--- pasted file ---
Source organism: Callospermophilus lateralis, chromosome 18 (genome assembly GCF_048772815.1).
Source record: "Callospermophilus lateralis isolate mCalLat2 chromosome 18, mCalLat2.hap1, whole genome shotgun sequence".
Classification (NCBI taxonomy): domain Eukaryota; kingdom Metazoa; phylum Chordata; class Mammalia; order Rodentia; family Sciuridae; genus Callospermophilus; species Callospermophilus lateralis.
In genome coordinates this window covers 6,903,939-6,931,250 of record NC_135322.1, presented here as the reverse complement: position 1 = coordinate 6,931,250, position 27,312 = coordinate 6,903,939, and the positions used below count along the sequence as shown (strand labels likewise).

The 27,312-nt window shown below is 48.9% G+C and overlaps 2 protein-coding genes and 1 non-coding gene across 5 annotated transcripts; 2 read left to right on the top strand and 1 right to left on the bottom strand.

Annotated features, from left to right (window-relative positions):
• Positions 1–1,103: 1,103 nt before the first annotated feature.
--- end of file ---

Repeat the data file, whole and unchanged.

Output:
Source organism: Callospermophilus lateralis, chromosome 18 (genome assembly GCF_048772815.1).
Source record: "Callospermophilus lateralis isolate mCalLat2 chromosome 18, mCalLat2.hap1, whole genome shotgun sequence".
Classification (NCBI taxonomy): domain Eukaryota; kingdom Metazoa; phylum Chordata; class Mammalia; order Rodentia; family Sciuridae; genus Callospermophilus; species Callospermophilus lateralis.
In genome coordinates this window covers 6,903,939-6,931,250 of record NC_135322.1, presented here as the reverse complement: position 1 = coordinate 6,931,250, position 27,312 = coordinate 6,903,939, and the positions used below count along the sequence as shown (strand labels likewise).

The 27,312-nt window shown below is 48.9% G+C and overlaps 2 protein-coding genes and 1 non-coding gene across 5 annotated transcripts; 2 read left to right on the top strand and 1 right to left on the bottom strand.

Annotated features, from left to right (window-relative positions):
• Positions 1–1,103: 1,103 nt before the first annotated feature.